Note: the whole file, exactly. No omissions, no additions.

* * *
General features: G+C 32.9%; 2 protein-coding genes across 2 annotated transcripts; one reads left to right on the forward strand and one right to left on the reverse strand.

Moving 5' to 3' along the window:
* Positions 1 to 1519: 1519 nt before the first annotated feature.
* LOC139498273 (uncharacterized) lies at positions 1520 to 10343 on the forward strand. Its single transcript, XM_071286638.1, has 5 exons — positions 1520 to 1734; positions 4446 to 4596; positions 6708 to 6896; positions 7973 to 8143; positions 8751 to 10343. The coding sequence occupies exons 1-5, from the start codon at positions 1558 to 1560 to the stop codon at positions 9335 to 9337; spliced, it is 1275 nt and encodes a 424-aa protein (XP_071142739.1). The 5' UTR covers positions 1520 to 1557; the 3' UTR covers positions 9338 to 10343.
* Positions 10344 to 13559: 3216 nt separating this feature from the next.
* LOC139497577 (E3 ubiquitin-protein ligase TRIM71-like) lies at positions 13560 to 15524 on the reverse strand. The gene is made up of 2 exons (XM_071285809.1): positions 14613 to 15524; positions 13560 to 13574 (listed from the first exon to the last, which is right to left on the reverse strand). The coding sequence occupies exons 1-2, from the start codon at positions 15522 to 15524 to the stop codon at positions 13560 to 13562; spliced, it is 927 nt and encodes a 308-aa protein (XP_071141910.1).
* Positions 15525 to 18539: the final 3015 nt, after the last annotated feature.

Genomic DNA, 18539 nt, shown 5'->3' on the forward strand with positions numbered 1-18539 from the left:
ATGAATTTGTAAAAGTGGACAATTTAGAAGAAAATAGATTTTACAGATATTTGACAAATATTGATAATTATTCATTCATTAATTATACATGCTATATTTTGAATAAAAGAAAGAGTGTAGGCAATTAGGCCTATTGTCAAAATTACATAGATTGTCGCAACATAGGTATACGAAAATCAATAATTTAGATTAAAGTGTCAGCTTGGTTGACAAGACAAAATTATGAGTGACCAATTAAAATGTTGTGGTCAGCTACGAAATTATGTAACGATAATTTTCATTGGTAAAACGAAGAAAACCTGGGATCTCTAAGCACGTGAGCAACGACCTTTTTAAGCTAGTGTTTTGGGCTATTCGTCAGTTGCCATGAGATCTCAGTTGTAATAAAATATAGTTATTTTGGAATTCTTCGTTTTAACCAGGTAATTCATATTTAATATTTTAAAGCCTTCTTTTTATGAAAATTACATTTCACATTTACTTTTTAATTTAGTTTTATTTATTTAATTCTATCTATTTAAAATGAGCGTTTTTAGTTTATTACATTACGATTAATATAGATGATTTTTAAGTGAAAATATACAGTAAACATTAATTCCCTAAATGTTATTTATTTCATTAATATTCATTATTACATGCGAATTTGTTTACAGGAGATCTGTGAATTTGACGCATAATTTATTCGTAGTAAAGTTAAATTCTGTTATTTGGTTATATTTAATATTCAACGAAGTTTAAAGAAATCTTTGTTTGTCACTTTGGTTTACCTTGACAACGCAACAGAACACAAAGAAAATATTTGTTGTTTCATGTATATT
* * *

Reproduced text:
General features: G+C 32.9%; 2 protein-coding genes across 2 annotated transcripts; one reads left to right on the forward strand and one right to left on the reverse strand.

Moving 5' to 3' along the window:
* Positions 1 to 1519: 1519 nt before the first annotated feature.
* LOC139498273 (uncharacterized) lies at positions 1520 to 10343 on the forward strand. Its single transcript, XM_071286638.1, has 5 exons — positions 1520 to 1734; positions 4446 to 4596; positions 6708 to 6896; positions 7973 to 8143; positions 8751 to 10343. The coding sequence occupies exons 1-5, from the start codon at positions 1558 to 1560 to the stop codon at positions 9335 to 9337; spliced, it is 1275 nt and encodes a 424-aa protein (XP_071142739.1). The 5' UTR covers positions 1520 to 1557; the 3' UTR covers positions 9338 to 10343.
* Positions 10344 to 13559: 3216 nt separating this feature from the next.
* LOC139497577 (E3 ubiquitin-protein ligase TRIM71-like) lies at positions 13560 to 15524 on the reverse strand. The gene is made up of 2 exons (XM_071285809.1): positions 14613 to 15524; positions 13560 to 13574 (listed from the first exon to the last, which is right to left on the reverse strand). The coding sequence occupies exons 1-2, from the start codon at positions 15522 to 15524 to the stop codon at positions 13560 to 13562; spliced, it is 927 nt and encodes a 308-aa protein (XP_071141910.1).
* Positions 15525 to 18539: the final 3015 nt, after the last annotated feature.

Genomic DNA, 18539 nt, shown 5'->3' on the forward strand with positions numbered 1-18539 from the left:
ATGAATTTGTAAAAGTGGACAATTTAGAAGAAAATAGATTTTACAGATATTTGACAAATATTGATAATTATTCATTCATTAATTATACATGCTATATTTTGAATAAAAGAAAGAGTGTAGGCAATTAGGCCTATTGTCAAAATTACATAGATTGTCGCAACATAGGTATACGAAAATCAATAATTTAGATTAAAGTGTCAGCTTGGTTGACAAGACAAAATTATGAGTGACCAATTAAAATGTTGTGGTCAGCTACGAAATTATGTAACGATAATTTTCATTGGTAAAACGAAGAAAACCTGGGATCTCTAAGCACGTGAGCAACGACCTTTTTAAGCTAGTGTTTTGGGCTATTCGTCAGTTGCCATGAGATCTCAGTTGTAATAAAATATAGTTATTTTGGAATTCTTCGTTTTAACCAGGTAATTCATATTTAATATTTTAAAGCCTTCTTTTTATGAAAATTACATTTCACATTTACTTTTTAATTTAGTTTTATTTATTTAATTCTATCTATTTAAAATGAGCGTTTTTAGTTTATTACATTACGATTAATATAGATGATTTTTAAGTGAAAATATACAGTAAACATTAATTCCCTAAATGTTATTTATTTCATTAATATTCATTATTACATGCGAATTTGTTTACAGGAGATCTGTGAATTTGACGCATAATTTATTCGTAGTAAAGTTAAATTCTGTTATTTGGTTATATTTAATATTCAACGAAGTTTAAAGAAATCTTTGTTTGTCACTTTGGTTTACCTTGACAACGCAACAGAACACAAAGAAAATATTTGTTGTTTCATGTATATT